Synopsis: Miles Morales is unexpectedly bitten by a radioactive spider, and is quickly swept up in a psychotic plot by Kingpin that inadvertently sucked other versions of Spider-Man into their universe.
• Took the very DNA of comic books, and made something as similar as it was unique.
• Once adapted to the “comic book” styling of the animation, it felt like what we all wanted those old Marvel-based cartoons to be like.
• Was a genuinely fun story that looked forward while honoring the past.
• Every version of Spider-Man created the most unique set of odd couples that loved each other in the most meta of ways, as the new Morales Spider-Man was the most unique of all of them.
• Though technically self-indulgent, that indulgence was somehow part of the fun.
• Having Kingpin as the primary antagonist in a Spider-Man film cemented the film’s uniqueness amongst all the Spider-Man films. Kingpin is pure brains and brawn and intensity, gloriously lacking the campiness and foolishness of other villains depicted in most other Spidey films.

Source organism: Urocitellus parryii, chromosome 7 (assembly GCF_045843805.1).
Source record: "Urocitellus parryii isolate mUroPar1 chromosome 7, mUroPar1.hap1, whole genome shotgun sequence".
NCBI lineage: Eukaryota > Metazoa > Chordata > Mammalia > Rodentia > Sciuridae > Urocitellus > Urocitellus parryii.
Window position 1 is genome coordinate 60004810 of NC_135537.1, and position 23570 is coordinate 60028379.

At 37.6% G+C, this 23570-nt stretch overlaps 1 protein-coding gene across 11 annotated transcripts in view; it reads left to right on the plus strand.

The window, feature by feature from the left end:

• Far less predictable than the average origin story.
• The multiverse storyline diabolically connected every version of Spider-Man, creating a possibly infinite set of theoretical crossover stories.
• The animation style can feel a little odd at first for those used to the now plentiful live action superhero films.
• As an origin story, some suspense was negated under the knowledge that at least Miles Morales was going to survive and probably win.
The suit always does fit eventually, even if it might take a leap of faith to make us understand who we really are. That might just be true for the film itself. The unique yet familiar animation style can be a bit strange at first, while this was an origin story for the next generation Spider-Man. What made it work at the beginning was how we were not really forced to love it all, as alt Peter Parker was gloomier than Spider-Noir. Yet, they were all likable via their subtle and blatant imperfections. Many were forced to find themselves or reboot in their own way to survive, especially alt-Peter and Miles. At the same time, Kingpin was unwilling to accept or understand the change Spider-Man once forced upon him, leading to the near destruction of the multiverse. This was a film about how accepting and moving past our imperfections with the help of others can make us all better people.
Rotten Tomatoes — 97%